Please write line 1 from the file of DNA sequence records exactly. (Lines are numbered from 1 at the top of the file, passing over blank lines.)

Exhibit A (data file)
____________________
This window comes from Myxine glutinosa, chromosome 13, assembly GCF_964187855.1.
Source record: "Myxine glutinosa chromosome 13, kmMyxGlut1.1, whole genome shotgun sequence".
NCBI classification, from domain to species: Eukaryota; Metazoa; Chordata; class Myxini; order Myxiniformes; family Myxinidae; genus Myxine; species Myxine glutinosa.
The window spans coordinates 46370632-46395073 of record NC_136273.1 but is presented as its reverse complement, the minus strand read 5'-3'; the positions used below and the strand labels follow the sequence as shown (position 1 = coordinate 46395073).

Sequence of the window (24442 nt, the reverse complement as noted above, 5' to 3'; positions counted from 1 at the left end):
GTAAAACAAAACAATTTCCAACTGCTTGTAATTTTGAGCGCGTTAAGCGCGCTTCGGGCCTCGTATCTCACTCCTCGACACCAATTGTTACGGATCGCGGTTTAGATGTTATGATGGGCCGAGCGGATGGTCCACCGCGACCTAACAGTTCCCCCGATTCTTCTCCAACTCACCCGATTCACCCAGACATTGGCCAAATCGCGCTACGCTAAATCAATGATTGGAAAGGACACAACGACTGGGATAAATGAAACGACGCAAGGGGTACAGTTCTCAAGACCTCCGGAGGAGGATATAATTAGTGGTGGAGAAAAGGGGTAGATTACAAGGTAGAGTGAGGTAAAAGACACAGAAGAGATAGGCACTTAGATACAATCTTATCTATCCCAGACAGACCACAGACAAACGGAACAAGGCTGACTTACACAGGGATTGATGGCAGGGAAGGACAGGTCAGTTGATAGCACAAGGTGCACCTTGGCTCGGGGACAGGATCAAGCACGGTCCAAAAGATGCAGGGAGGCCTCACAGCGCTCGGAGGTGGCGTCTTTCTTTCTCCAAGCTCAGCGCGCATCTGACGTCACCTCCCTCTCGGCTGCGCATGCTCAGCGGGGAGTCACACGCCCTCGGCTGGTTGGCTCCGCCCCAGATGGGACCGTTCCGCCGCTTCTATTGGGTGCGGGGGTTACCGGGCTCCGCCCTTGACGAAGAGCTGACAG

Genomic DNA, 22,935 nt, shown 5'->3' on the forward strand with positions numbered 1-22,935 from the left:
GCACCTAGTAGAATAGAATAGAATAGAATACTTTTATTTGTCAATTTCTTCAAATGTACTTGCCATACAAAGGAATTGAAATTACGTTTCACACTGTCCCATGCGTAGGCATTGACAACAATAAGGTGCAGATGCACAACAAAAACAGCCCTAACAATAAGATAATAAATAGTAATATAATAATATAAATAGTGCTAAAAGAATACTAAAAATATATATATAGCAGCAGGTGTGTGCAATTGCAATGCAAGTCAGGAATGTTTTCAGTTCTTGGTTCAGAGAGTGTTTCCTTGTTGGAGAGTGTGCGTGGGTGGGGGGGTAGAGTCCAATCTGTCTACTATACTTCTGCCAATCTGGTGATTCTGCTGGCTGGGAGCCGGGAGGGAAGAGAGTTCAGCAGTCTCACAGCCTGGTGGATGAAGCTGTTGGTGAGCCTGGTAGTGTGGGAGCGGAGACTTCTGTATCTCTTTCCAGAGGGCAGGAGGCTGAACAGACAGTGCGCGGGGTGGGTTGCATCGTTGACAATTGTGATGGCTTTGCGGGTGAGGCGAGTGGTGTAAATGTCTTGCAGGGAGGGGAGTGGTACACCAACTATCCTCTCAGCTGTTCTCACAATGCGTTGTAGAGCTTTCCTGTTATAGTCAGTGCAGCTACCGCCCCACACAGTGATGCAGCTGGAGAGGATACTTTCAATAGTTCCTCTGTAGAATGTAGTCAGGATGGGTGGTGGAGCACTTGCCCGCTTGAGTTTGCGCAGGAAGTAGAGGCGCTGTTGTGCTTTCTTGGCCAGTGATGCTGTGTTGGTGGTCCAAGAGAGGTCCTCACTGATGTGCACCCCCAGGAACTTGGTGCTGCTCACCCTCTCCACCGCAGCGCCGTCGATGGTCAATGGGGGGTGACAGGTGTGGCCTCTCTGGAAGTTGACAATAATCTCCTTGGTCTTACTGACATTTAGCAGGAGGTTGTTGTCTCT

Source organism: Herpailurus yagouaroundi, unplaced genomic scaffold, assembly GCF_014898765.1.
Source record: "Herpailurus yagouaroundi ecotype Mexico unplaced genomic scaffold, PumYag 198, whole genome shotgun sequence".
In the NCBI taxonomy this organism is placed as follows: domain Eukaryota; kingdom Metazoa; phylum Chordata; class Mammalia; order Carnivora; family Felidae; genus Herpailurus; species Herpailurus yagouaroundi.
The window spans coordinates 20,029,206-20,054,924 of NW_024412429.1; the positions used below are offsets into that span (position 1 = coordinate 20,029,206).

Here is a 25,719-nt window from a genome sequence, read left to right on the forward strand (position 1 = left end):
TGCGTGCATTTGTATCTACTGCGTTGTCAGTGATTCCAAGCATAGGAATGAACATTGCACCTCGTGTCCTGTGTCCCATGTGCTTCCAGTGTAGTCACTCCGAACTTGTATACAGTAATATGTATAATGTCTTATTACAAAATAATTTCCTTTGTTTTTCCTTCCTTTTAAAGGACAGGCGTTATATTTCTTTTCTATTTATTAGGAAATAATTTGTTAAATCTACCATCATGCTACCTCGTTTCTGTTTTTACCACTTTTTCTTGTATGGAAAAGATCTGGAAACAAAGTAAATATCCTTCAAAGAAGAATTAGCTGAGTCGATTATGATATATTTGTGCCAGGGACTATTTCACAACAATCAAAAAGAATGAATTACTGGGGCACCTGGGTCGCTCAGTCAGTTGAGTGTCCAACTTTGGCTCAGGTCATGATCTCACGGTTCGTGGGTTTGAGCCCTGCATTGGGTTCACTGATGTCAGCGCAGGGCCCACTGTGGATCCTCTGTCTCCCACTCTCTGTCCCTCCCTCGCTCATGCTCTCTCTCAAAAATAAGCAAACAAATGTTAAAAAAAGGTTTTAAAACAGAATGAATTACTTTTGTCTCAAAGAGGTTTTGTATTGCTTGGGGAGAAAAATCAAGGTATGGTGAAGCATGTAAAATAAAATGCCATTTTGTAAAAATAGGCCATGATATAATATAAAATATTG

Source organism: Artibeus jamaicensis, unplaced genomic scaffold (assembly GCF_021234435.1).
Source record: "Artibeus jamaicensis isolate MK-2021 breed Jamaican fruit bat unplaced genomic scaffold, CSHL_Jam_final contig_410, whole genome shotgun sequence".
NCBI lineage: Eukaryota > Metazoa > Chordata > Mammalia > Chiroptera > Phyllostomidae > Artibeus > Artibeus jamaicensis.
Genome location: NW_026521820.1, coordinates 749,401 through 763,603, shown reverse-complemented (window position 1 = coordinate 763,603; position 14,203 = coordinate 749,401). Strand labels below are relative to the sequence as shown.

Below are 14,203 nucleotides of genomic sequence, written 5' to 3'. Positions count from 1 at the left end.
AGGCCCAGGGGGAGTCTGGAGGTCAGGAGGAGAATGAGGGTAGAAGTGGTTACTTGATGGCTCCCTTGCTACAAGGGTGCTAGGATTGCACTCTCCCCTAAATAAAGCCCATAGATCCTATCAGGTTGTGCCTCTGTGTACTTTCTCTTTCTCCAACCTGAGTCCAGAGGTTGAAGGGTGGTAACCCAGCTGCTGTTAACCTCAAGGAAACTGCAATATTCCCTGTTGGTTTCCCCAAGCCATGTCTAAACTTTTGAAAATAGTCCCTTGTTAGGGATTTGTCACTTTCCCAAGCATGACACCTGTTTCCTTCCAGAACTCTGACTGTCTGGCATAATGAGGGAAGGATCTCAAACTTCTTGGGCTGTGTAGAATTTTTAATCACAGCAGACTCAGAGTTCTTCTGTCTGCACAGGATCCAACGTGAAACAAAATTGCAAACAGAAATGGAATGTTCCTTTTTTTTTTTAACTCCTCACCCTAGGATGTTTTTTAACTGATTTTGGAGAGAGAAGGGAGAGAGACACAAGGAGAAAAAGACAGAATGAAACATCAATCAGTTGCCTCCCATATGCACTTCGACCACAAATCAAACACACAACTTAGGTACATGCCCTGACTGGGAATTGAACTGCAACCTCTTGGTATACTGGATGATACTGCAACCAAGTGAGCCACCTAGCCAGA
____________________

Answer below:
This window comes from Myxine glutinosa, chromosome 13, assembly GCF_964187855.1.